Admiral Duncan The Admiral Duncan is well-known as one of Soho’s oldest gay pubs. British Museum British Museum was a station on the Central line, located in Holborn and taking its name from the nearby British Museum in Great Russell Street. L’Escargot L’Escargot is one of London’s oldest restaurants. St Giles St Giles is a district of central London, at the southern tip of the London Borough of Camden. Trident Studios Trident Studios was located at 17 St Anne’s Court between 1968 and 1981. Alfred Place, WC1E Alfred Place was built in 1806 by a Marylebone stonemason called John Waddilove who named it after his son Alfred. Andrew Borde Street, W1D Andrew Borde Street was situated opposite the end of Sutton Row and under the Centre Point development. Arne Street, WC2E Arne Street was named after the 18th century composer Thomas Arne, who was born near here. Bainbridge Street, WC2H Bainbridge Street takes its name from Henry Bainbridge, a local resident in the 17th century. Bateman Street, W1D Bateman Street was named for Sir James Bateman, local landowner and Lord Mayor of London in the 1670s. Bedford Square, WC1B Bedford Square was designed as a unified architectural composition in 1775-6 by Thomas Leverton. Bloomsbury Square, WC1A The 4th Earl of Southampton was granted a building license for the construction of Bloomsbury Square in 1661. Bloomsbury Street, WC1A Bloomsbury Street runs from Gower Street in the north to the junction of New Oxford Street and Shaftesbury Avenue in the south. Bow Street, WC2B Bow Street was built in the shape of a bow between 1633 and 1677. Bow Street, WC2E Bow Street was first developed by Francis Russell, 4th Earl of Bedford in 1633. Broad Court, WC2B Broad Court is one of the streets of London in the WC2B postal area. Bury Place, WC1A Bury Place is one of the streets of London in the WC1A postal area. Ching Court, WC2H Ching Court is one of the streets of London in the WC2H postal area. Crown Court, WC2E Crown Court is one of the streets of London in the WC2B postal area. Dean Street, W1D Dean Street is one of the streets of London in the W1D postal area. Drury Lane, WC2B Named from Sir William Drury, Knight of the Garter in Queen Elizabeth’s reign, who owned land on its site. Duck Lane, W1F Duck Lane is one of the streets of London in the W1F postal area. East Street, W1T East Street is one of the streets in the Twickenham postal district. Endell Street, WC2H Endell Street, originally known as Belton Street, is a street that runs from High Holborn in the north to Long Acre and Bow Street in the south. Excel Court, WC2H Excel Court is one of the streets of London in the WC2H postal area. Galen Place, WC1A Galen Place is one of the streets of London in the WC1A postal area. Great Russell Street, WC1A Great Russell Street commemorates the marriage of the daughter of the 4th Earl of Southampton to William Russell in 1669. Hanway Place, W1T Hanway Place is one of the streets of London in the W1T postal area. High Holborn, WC2B High Holborn is a road which is the highest point in the City of London - 22 metres above sea level. Hog Lane, WC2H Hog Lane was a lane that went from St Giles’ leper hospital (set up in the 12th century) to the monument to Eleanor at Charing Cross. Kemp’s Court, W1F Kemp’s Court is situated in the heart of Berwick Street Market where a line of stalls stretch down both sides of the road. Keppel Street, WC1E Keppel Street links Store Street and Gower Street in the west to Malet Street in the east. Lion Court, WC1R Lion Court is one of the streets of London in the WC1V postal area. Long Acre, WC2E Long Acre is one of the streets of London in the WC2E postal area. Manette Street, W1D Manette Street in Soho is named after the character from Dickens’ A Tale of Two Cities. Meard Street, W1D John Meard, the younger was a carpenter, later a landowner, who developed the street. Moor Street, W1D Moor Street is one of the streets of London in the W1D postal area. Museum Street, WC1A Museum Street is so-named since it approaches the main entrance of the British Museum. Neal Street, WC2H Neal Street is one of the streets of London in the WC2H postal area. Neals Yard, WC2H Neals Yard is one of the streets of London in the WC2H postal area. Odhams Walk, WC2H Odhams Walk is one of the streets of London in the WC2H postal area. Orange Street, WC1R Orange Street disappeared from the map to be replaced by St Martin’s College of Art (now Central Saint Martins). Parker Mews, WC2B Parker Mews is one of the streets of London in the WC2B postal area. Rathbone Place, W1T Rathbone Place honours Captain Rathbone who was the builder of the road and properties thereon from 1718 onwards. Royalty Mews, W1D Royalty Mews is one of the streets of London in the W1D postal area. Scala Street, W1T Scala Street is one of the streets of London in the W1T postal area. Seven Dials, WC2H Seven Dials was built on the site of the Cock-and-Pie Fields, named for a nearby inn. Shaftesbury Avenue, WC2H Shaftesbury Avenue was named after Anthony Ashley Cooper, 7th Earl of Shaftesbury, Victorian politician and philanthropist. Sicilian Avenue, WC1V Sicilian Avenue is a shopping parade that diagonally runs in between Southampton Row and Bloomsbury Way. Silver Place, W1F Silver Place is one of the streets of London in the W1F postal area. Soho Square, W1D In its early years, Soho Square was one of the most fashionable places to live in London. Soho Street, W1D Soho Street is one of the streets of London in the W1D postal area. Stephen Mews, W1T Stephen Mews is one of the streets of London in the W1T postal area. The Arcade, WC2B The Arcade is one of the streets of London in the WC2B postal area. Tottenham Court Road, W1T Tottenham Court Road is a major road running from the junction of Oxford Street and Charing Cross Road, north to Euston Road - a distance of about three-quarters of a mile. Tower Court, WC2H Tower Court is one of the streets of London in the WC2H postal area. Wardour Street, W1F Wardour Street is a street that runs north from Leicester Square, through Chinatown, across Shaftesbury Avenue to Oxford Street. West Street, WC2H West Street is one of the streets of London in the WC2H postal area. Wild Street, WC2B Wild Street is one of the streets of London in the WC2B postal area. Admiral Duncan The Admiral Duncan is well-known as one of Soho’s oldest gay pubs. Clock House The Coach & Horses is a pub on the corner of Romilly Street and Greek Street. Dog and Duck The Dog and Duck is on the corner of Frith Street and Bateman Street. Newman Arms The Newman Arms has been a Fitzrovia fixture for centuries.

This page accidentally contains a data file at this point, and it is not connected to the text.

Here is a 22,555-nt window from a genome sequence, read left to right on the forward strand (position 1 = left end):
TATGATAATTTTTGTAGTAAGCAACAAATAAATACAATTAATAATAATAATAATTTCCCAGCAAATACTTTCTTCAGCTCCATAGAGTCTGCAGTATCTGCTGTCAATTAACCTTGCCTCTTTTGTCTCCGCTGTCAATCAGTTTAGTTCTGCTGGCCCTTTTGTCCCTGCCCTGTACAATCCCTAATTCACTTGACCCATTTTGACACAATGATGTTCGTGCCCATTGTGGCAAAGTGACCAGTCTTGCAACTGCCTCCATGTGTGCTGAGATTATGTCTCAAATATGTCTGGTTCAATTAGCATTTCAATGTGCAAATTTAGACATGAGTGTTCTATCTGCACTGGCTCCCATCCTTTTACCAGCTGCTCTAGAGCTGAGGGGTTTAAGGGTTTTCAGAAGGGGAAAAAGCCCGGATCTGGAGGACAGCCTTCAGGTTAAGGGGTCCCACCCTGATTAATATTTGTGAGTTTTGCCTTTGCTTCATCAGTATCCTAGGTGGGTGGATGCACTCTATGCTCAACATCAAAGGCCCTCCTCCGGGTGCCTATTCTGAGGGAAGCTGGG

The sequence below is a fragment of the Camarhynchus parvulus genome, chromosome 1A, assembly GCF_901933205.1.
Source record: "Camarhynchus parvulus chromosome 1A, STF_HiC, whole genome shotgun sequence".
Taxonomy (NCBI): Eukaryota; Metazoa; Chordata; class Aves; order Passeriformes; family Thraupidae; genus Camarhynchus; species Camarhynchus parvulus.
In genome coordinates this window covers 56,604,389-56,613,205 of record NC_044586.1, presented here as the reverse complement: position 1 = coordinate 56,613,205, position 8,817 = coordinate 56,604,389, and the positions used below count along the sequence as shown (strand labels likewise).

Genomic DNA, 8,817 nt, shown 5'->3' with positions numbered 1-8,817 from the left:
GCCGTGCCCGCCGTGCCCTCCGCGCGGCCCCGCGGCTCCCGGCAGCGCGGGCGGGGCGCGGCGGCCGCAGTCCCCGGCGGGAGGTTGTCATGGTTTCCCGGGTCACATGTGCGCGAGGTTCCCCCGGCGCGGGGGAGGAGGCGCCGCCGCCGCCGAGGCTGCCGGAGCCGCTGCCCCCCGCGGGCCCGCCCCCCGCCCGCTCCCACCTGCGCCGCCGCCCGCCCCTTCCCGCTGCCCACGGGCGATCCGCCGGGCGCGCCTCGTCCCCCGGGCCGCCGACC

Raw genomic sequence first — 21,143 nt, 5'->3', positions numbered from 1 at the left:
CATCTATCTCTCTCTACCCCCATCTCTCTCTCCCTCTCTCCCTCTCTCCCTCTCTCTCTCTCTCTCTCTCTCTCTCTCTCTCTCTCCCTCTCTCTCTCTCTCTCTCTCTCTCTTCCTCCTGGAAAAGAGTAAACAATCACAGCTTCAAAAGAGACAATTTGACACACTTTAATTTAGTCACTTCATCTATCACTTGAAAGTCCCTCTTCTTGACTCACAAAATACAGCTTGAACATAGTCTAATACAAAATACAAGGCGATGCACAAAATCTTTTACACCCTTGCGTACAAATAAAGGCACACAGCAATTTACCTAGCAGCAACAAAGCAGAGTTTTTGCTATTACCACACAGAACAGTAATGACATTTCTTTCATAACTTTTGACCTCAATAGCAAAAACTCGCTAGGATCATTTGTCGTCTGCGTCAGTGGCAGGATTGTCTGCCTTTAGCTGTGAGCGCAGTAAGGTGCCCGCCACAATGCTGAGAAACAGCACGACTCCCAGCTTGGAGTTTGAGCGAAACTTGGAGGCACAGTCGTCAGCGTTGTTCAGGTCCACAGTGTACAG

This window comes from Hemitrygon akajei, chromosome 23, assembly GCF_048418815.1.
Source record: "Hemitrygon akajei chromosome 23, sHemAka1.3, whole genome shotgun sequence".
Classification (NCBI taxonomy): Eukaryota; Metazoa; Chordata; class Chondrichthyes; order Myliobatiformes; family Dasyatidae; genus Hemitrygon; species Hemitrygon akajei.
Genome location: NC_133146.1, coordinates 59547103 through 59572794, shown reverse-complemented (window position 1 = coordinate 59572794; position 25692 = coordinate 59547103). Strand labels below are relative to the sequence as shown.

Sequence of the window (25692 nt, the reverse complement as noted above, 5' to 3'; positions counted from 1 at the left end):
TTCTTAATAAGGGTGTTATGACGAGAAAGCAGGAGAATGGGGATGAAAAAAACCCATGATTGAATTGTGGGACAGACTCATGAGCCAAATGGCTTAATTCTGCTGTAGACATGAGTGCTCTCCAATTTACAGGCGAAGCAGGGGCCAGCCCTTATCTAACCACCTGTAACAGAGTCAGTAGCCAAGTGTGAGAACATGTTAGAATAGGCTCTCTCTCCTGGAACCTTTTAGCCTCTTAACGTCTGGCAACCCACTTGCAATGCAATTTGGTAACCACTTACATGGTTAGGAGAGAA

St Giles is a district of central London, at the southern tip of the London Borough of Camden.